By JACK ROBERTS, who consults with insurance brokers, carriers, risk managers and media companies
Until 2008, Albert Einstein Healthcare Network was part of Jefferson Health System, the Philadelphia area's largest hospital and healthcare organization.
Einstein, which serves a low-income community in North Philadelphia and operates Belmont Behavioral Health and MossRehab, a well-known inpatient and outpatient medical rehabilitation facility, had relied on Jefferson's insurance captive for its professional liability insurance coverage.
As a large hospital system, Einstein faces sophisticated malpractice risk. A teaching institution, Einstein employs about 500 physicians in a large number of medical specialties. Its mental health facility holds a variety of risk challenges. It provides Philadelphia's low-income Germantown neighborhood with community health services, including primary and ambulatory care.
Malpractice costs can be very high, especially in the tort environment in Philadelphia and Pennsylvania.
Under the separation agreement from Jefferson in 2008 the Einstein hospital network knew it would lose access to Jefferson's risk retention group in 2010, said Brian K. Derrick, Einstein's chief financial officer.
For large city hospital systems like Einstein, professional liability coverage may not be available in the traditional commercial markets. Like Jefferson, Einstein now relies on an alternative risk strategy to manage and control liability costs and losses.
Einstein General Counsel Penny J. Rezet said that the system typically will face about 60 new professional liability claims each year. Claims frequency, she said, has been "stable" but costs have been rising. "There was a spike in claims about six to eight years ago," she said.
Working with Einstein's board of directors, Derrick said the decision was to start its own risk retention group. Einstein hired Marsh to recommend a domestic captive domicile and to manage the formation of the new captive.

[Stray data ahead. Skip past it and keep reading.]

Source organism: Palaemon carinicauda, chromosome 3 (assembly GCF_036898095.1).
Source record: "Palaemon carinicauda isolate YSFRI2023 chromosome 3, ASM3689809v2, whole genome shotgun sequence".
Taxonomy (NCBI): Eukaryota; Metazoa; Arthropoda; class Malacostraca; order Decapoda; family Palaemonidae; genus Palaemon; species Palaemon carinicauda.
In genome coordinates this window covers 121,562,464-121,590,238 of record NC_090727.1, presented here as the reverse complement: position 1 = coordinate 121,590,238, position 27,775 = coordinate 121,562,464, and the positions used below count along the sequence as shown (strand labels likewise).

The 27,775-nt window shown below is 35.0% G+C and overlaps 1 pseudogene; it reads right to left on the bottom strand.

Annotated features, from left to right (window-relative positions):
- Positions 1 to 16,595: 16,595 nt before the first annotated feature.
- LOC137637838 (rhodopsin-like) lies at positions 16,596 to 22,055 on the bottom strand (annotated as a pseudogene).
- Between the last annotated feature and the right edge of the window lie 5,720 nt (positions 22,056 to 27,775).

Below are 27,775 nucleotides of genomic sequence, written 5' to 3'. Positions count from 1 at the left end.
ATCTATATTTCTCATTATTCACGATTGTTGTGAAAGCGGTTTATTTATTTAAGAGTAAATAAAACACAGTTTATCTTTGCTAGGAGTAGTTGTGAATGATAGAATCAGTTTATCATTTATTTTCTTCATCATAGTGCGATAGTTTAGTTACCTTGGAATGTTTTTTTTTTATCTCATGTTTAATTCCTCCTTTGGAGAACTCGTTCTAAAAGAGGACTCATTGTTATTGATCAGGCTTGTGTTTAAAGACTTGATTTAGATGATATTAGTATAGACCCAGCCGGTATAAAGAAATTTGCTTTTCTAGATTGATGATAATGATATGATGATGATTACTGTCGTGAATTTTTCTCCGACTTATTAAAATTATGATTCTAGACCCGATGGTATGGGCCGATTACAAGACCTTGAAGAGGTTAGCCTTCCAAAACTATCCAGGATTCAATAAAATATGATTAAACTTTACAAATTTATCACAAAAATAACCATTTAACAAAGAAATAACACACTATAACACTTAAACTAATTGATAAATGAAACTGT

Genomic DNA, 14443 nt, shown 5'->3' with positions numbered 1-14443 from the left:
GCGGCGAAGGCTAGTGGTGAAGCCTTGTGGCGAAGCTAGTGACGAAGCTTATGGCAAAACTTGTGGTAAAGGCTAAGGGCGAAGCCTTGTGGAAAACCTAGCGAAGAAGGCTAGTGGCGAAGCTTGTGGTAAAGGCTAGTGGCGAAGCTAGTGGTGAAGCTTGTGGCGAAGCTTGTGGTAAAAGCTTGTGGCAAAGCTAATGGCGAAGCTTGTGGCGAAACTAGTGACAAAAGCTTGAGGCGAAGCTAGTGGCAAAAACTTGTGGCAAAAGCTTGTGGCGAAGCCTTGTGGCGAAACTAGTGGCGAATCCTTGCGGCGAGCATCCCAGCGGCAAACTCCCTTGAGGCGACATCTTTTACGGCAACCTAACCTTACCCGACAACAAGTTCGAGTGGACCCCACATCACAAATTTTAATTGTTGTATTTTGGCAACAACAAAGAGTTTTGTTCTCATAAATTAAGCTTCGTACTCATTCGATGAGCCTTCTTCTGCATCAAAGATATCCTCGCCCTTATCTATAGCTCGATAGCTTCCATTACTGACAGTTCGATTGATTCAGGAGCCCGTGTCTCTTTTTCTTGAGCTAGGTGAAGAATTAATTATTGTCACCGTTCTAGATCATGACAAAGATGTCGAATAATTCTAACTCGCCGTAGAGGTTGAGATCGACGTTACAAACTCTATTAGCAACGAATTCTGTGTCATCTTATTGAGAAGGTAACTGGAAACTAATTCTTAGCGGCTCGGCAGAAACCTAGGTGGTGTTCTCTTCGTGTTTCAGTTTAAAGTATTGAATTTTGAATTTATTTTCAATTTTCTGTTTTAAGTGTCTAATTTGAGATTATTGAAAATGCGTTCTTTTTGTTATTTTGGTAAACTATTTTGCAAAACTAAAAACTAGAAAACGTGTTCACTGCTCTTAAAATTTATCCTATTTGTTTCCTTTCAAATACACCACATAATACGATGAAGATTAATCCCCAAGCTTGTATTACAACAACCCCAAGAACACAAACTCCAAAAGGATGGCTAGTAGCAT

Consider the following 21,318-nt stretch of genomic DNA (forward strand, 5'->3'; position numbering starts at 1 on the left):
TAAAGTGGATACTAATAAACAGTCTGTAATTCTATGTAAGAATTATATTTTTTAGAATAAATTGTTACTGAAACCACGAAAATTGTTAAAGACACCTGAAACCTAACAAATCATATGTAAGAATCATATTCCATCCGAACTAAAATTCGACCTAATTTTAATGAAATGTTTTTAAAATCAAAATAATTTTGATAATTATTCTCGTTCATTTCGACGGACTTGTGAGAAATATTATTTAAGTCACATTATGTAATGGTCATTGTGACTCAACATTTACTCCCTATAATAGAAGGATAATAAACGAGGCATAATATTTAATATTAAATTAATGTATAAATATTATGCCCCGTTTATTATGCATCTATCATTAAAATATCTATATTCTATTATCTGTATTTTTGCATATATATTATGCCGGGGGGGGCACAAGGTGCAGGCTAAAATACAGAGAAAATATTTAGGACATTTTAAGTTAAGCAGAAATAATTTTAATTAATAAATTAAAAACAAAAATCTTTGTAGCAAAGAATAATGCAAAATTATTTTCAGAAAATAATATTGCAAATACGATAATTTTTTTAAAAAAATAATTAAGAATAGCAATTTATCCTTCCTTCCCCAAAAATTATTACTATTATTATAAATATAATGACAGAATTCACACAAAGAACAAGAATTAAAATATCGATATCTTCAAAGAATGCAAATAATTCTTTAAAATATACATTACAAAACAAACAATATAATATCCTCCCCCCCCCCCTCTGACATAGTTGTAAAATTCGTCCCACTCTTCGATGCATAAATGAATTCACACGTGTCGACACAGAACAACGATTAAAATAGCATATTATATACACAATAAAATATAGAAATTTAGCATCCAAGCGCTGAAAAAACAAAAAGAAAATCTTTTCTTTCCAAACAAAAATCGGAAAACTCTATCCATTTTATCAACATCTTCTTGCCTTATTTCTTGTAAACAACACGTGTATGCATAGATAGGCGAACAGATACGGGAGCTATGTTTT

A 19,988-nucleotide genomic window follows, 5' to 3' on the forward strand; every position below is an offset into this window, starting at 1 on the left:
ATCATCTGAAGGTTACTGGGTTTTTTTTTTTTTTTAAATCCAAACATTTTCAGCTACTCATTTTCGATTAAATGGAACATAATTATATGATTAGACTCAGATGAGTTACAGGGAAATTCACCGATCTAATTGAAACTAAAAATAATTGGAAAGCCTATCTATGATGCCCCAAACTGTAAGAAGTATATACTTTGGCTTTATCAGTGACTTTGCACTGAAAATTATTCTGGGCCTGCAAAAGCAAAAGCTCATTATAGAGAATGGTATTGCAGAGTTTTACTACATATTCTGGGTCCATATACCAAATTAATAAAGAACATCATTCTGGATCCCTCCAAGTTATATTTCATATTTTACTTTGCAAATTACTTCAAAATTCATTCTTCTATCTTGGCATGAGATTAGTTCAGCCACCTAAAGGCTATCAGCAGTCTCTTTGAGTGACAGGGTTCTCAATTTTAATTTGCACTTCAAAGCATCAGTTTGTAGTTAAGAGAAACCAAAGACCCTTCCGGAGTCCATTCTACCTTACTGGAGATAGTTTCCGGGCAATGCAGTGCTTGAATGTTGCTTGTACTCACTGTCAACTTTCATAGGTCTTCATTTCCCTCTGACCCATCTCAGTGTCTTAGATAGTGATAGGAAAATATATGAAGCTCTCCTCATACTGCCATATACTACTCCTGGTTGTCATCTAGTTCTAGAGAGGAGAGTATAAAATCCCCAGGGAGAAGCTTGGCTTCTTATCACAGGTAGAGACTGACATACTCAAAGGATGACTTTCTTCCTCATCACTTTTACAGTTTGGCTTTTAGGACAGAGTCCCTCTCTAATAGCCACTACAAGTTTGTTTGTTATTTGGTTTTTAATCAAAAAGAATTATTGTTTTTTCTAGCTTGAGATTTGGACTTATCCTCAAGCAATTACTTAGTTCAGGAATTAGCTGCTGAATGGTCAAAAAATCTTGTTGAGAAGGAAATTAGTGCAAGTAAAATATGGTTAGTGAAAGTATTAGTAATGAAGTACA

Derrick said, "The board ruled out considering any offshore domicile in the search." Marsh identified five captive domestic domiciles and Einstein picked Vermont. "We knew the value of Vermont regulators from our experience at Jefferson," he said. Jefferson also has a risk retention group domiciled in Vermont.
"We knew it's easy to get to Vermont. Vermont has a very strong captive infrastructure," Derrick said. Clearly, however, for a medical institution like Einstein, the public perception of an offshore domicile like the Cayman Islands just wouldn't work.
"Our board tends to be involved in these kinds of decisions," Derrick said. "And the formation of a risk retention group was no exception." In June 2010, Einstein, working with Marsh, received approval for the license for its new risk retention group: the Broadline Risk Retention Group Inc.
What was the most difficult part of the process? Rezet said Marsh had warned them that finding the right name for the captive could be the toughest issue to resolve.
Most healthcare captives don't want the name of the sponsoring medical institution incorporated into the name of the captive.
"Nothing came quickly to mind," Rezet said, so she conducted a contest among employees to suggest a name. A member of her staff suggested "Broadline" which combines "Broad Street," the main street adjacent to its large hospital, and "Broad Street Line," the Philadelphia subway line that goes up and down Broad Street.
Einstein funds the captive with more than $10 million in annual premiums. Daily operations are overseen by Sara Potter, Einstein's corporate director of insurance and risk management. She works with Marsh, now the captive manager, and claims are handled in-house in Rezet's department.
Not yet a year old, the captive places strong emphasis on risk management. "We're beginning to fund some new risk management initiatives through the captive," Rezet said.
May 1, 2011
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